Introduced during the 1950s, the handy little Boxford 8-inch (200 mm) shaper was made in two distinct forms: an early and now rare Mk. 1 version, with an external, rear-mounted countershaft (that was a slightly modified copy of the long-established South Bend type) and a later Mk. 2 model mounted on an enclosed underdrive stand designed to help improve safety in educational and training establishments. Inside the stand was a complete countershaft drive system (with either a 0.5 h.p. or 0.75 h.p. motor) using V-belts to transmit the drive to an external (but guarded) 4-step pulley. Eventually to be called the Model S200, the Boxford sold well into educational establishments though, as a result of timid instructors, many of them emerged onto the second-hand market in pristine condition - the great majority of them appearing to have never been used (the ones in the writer's school being in the latter category - indeed, we even had to gain entry to the metalwork shop in a "suppositious way" at lunchtime in order to make parts for our motorcycles…)
Although the vast majority of Mk. 2 machines were fitted with an ordinary fixed box table - this having a length and height of 7" (175 mm) and a width of 5.75" (145 mm) - an alternative swivelling type was offered (at extra cost) complete with a special machine vice that allowed more complex work set at an angle to be undertaken.
Underdrive machines had four rates of ram stroke (38, 60 100 and 160 per minute) with horizontal power feeds (in both directions) fitted to the table as standard and a vertical feed (very rarely seen) available as an option. The feeds, (9 inches/225 mm horizontally and 6 inches/150 mm vertically) were engaged by a pawl, selected by a white knob on top of the ratchet housing; four positions were available, two for feed and two neutral, with the recommended five rates of feed, at intervals of 0.0025" per division engraved on the feed plate - the rates being 0.0025" to 0.0125" per minute (0.6 to 0.3 mm). When fitted with power vertical feed, the operating mechanism was cleverly designed to allow its pawl and ratchet assembly to be swung through 180 degrees to engage either movement. On the Mk. 1 the table's horizontal feed screw was supported at both ends, but on the Mk. 2 was overhung at it's left-hand side, so allowing the nut to run off and safely stop the drive if the machine was left running with the power feed engaged.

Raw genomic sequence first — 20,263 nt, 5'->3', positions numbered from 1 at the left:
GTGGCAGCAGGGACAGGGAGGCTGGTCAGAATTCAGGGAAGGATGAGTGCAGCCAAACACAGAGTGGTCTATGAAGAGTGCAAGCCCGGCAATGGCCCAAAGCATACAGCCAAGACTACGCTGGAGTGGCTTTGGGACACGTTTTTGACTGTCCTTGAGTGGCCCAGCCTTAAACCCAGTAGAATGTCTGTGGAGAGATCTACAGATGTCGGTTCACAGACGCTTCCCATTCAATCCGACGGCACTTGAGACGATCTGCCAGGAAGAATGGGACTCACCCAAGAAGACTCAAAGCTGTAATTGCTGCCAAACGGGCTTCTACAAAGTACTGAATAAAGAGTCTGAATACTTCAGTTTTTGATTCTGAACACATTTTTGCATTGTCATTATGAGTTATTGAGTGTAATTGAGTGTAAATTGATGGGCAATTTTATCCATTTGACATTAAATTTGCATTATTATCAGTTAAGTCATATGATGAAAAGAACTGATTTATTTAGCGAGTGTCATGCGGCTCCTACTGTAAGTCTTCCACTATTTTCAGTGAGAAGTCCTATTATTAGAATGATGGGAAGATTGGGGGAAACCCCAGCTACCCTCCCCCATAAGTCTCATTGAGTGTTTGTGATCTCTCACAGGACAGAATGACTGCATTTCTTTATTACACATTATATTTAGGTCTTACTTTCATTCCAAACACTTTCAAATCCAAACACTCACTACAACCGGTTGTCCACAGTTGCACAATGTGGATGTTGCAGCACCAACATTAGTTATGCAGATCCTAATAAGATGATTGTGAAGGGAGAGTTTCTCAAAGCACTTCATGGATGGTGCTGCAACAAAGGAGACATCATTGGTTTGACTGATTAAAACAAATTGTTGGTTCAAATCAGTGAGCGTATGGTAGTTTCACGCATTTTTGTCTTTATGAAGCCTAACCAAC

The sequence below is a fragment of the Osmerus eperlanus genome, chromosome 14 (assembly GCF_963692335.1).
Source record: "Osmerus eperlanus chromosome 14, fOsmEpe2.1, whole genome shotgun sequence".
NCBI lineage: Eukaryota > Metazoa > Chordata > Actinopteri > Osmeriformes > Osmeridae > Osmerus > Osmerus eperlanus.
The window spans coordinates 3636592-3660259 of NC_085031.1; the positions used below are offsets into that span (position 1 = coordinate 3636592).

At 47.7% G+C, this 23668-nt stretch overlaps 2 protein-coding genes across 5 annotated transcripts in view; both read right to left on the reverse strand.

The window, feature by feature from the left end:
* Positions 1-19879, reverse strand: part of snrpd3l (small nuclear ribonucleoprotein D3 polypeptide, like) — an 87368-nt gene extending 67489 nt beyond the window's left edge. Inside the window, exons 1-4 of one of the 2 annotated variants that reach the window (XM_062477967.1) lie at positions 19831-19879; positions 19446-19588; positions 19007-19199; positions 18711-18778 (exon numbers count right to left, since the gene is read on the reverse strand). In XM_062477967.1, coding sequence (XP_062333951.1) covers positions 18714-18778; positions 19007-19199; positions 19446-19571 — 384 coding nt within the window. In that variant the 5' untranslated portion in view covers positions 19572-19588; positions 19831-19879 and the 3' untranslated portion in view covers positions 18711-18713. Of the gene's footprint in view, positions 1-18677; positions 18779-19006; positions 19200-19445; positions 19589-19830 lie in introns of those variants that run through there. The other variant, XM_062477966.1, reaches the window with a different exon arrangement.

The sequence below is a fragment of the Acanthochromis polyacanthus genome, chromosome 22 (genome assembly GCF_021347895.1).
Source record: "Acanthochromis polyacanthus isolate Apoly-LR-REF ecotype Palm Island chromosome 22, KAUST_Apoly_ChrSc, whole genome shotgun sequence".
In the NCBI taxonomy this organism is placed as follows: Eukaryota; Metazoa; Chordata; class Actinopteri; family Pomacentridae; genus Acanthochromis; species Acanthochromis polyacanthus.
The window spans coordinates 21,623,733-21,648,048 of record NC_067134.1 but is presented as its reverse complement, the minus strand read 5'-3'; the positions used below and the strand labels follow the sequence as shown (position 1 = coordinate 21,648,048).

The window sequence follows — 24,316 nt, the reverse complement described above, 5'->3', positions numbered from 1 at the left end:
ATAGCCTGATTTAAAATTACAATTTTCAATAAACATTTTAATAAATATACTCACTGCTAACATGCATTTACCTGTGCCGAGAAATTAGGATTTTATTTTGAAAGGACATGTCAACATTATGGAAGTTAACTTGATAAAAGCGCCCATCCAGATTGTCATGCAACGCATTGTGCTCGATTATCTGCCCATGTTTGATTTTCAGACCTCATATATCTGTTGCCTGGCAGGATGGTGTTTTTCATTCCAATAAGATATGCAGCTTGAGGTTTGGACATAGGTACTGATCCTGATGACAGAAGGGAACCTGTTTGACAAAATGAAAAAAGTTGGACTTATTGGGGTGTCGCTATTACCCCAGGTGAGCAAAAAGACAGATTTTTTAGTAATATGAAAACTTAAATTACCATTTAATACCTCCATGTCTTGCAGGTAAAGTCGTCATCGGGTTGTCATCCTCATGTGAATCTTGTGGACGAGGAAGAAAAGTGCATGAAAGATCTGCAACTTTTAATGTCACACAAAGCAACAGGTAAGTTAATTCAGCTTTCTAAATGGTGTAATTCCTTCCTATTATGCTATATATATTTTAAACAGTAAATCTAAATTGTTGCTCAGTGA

Able to be swivelled through 360°, the tool-slide had a travel of 3.5 inches (90 mm) with a holder of the American "lantern" type that could accept tools up to 7/16" x 7/8" (11 x 22 mm). The slide was fitted with a zeroing feed micrometer dial graduated at intervals of 0.001",
When mounted on the underdrive stand, the belt-tension release lever was fitted externally, its position intended to be a safety measure, as knocking it downwards stopped the drive. Made from braced and welded sheet steel, the cabinet had locks on both drive and storage doors, the latter giving access to a two-shelf compartment.
Just one size of square-headed key was need to lock and unlock the table support, the swivel tool slide and adjust the ram stroke - the crank gear eccentric being accessed through door on the left-hand face of the column
A Boxford shaper is probably the ideal machine for the home workshop - the motor is easily changed to a single-phase unit, the whole machine is light enough to be moved easily yet with sufficient strength and capacity to tackle even larger jobs with success..